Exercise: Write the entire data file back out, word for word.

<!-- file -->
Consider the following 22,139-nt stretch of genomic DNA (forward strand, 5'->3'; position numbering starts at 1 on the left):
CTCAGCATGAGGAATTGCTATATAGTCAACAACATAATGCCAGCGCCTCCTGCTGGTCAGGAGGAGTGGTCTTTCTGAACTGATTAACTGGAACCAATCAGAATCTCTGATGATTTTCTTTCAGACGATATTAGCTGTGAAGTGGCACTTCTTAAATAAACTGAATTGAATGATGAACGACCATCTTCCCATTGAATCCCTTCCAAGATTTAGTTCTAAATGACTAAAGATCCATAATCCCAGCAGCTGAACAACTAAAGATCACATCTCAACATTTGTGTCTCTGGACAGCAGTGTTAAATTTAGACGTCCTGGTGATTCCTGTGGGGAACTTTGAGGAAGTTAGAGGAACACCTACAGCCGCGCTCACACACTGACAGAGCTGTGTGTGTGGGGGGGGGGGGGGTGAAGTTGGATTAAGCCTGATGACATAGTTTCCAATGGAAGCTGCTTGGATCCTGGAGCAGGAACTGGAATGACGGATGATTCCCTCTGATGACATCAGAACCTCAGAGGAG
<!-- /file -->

Consider the following 22,139-nt stretch of genomic DNA (forward strand, 5'->3'; position numbering starts at 1 on the left):
CTCAGCATGAGGAATTGCTATATAGTCAACAACATAATGCCAGCGCCTCCTGCTGGTCAGGAGGAGTGGTCTTTCTGAACTGATTAACTGGAACCAATCAGAATCTCTGATGATTTTCTTTCAGACGATATTAGCTGTGAAGTGGCACTTCTTAAATAAACTGAATTGAATGATGAACGACCATCTTCCCATTGAATCCCTTCCAAGATTTAGTTCTAAATGACTAAAGATCCATAATCCCAGCAGCTGAACAACTAAAGATCACATCTCAACATTTGTGTCTCTGGACAGCAGTGTTAAATTTAGACGTCCTGGTGATTCCTGTGGGGAACTTTGAGGAAGTTAGAGGAACACCTACAGCCGCGCTCACACACTGACAGAGCTGTGTGTGTGGGGGGGGGGGGGGTGAAGTTGGATTAAGCCTGATGACATAGTTTCCAATGGAAGCTGCTTGGATCCTGGAGCAGGAACTGGAATGACGGATGATTCCCTCTGATGACATCAGAACCTCAGAGGAG